Testifying yesterday in Congress, FBI Director Robert Mueller and National Counterterrorism Center director Matthew Olsen both agreed that the seldom used “lone wolf” provision of the USA PATRIOT Act, a provision which allows broad intelligence gathering of people with no actual terrorism ties, would become much more widely used in the months and years to come.
Indeed, while Mueller claimed the FBI had never once used the “lone wolf” provision, but that US citizens with no actually ties to terror groups pose a “serious national security threat” and would need to be targeted more.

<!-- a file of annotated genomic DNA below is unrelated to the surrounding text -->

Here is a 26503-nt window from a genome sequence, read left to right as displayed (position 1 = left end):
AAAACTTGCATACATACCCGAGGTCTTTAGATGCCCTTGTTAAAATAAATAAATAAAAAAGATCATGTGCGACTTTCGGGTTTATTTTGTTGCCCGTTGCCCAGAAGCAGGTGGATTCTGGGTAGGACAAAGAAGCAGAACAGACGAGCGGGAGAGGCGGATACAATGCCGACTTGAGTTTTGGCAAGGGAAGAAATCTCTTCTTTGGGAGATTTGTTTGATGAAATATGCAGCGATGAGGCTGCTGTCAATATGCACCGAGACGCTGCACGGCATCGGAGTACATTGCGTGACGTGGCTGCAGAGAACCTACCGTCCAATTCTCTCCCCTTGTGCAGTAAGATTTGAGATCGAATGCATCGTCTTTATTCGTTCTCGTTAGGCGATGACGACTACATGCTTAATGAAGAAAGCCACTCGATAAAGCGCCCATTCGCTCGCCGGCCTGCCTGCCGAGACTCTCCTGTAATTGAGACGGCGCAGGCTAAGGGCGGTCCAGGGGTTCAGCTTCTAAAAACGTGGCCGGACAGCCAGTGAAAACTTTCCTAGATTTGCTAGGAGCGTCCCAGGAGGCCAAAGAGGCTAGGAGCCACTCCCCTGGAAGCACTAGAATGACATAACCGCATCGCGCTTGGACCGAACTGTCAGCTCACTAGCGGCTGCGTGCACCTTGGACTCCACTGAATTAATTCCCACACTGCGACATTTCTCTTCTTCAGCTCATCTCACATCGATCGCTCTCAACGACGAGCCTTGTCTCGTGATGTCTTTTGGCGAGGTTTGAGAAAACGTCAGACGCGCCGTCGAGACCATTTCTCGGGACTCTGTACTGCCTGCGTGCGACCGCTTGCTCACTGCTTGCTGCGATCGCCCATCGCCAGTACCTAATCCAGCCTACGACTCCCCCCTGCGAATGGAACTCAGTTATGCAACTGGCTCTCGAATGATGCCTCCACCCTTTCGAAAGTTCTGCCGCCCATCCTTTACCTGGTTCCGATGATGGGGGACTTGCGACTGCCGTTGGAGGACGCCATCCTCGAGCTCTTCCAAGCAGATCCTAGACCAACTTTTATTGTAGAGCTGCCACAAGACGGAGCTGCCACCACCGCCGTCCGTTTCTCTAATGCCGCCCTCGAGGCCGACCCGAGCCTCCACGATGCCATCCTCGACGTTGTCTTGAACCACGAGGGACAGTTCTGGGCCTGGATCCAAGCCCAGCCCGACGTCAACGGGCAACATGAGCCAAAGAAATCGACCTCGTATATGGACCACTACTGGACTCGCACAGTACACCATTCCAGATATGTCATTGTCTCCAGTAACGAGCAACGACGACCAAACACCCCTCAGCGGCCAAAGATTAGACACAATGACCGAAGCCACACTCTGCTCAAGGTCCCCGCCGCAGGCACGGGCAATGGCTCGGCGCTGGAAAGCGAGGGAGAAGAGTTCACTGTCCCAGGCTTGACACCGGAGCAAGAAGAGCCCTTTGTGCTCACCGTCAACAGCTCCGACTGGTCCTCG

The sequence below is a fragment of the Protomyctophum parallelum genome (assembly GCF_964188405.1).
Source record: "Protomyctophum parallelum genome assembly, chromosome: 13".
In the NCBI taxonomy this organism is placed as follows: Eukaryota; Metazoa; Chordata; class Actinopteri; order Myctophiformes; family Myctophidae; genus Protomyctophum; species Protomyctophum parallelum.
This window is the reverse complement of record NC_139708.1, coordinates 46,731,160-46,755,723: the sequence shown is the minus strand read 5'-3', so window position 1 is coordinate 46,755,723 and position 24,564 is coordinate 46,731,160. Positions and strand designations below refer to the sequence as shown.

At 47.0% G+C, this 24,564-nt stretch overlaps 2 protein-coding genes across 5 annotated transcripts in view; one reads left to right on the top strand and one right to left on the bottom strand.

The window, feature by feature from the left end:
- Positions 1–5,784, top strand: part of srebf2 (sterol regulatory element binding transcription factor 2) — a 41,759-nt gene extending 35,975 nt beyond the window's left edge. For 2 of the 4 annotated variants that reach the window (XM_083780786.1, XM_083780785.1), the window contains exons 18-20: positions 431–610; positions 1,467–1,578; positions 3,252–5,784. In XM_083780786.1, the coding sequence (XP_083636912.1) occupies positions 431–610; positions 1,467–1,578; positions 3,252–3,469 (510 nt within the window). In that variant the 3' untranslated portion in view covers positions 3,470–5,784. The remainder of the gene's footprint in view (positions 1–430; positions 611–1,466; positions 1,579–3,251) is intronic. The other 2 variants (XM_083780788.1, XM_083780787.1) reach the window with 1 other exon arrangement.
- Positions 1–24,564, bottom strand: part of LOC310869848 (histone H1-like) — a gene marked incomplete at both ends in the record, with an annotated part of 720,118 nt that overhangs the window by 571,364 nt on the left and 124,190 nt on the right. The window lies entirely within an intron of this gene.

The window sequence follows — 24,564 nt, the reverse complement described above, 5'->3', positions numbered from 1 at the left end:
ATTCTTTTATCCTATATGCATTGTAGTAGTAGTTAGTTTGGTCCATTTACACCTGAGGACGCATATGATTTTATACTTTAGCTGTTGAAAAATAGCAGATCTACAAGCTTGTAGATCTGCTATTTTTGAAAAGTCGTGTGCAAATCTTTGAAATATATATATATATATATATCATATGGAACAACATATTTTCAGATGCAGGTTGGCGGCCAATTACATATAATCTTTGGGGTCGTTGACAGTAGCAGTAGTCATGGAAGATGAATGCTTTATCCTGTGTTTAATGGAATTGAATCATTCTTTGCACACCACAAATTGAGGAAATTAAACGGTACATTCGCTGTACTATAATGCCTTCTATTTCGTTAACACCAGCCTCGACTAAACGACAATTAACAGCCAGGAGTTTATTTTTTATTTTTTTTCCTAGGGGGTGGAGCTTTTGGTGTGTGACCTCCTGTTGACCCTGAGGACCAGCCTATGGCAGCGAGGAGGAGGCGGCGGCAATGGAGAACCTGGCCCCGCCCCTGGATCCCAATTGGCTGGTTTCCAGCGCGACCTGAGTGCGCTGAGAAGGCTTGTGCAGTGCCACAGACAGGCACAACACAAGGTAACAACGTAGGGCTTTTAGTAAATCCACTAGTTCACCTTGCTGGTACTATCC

Olsen concurred with this sentiment, adding that such people are “probably the greatest challenge that we face.” The two also agreed that Congress needs to give them even more broad surveillance powers, citing the popularity of Android-based smartphones.
The FBI’s surveillance of Americans remains a serious issue, though the widespread classification of government records means the true extent of the policy may never be known. Thus while Mueller assures that no one has ever been targeted as a “lone wolf,” they continue to target American citizens for lawful activities.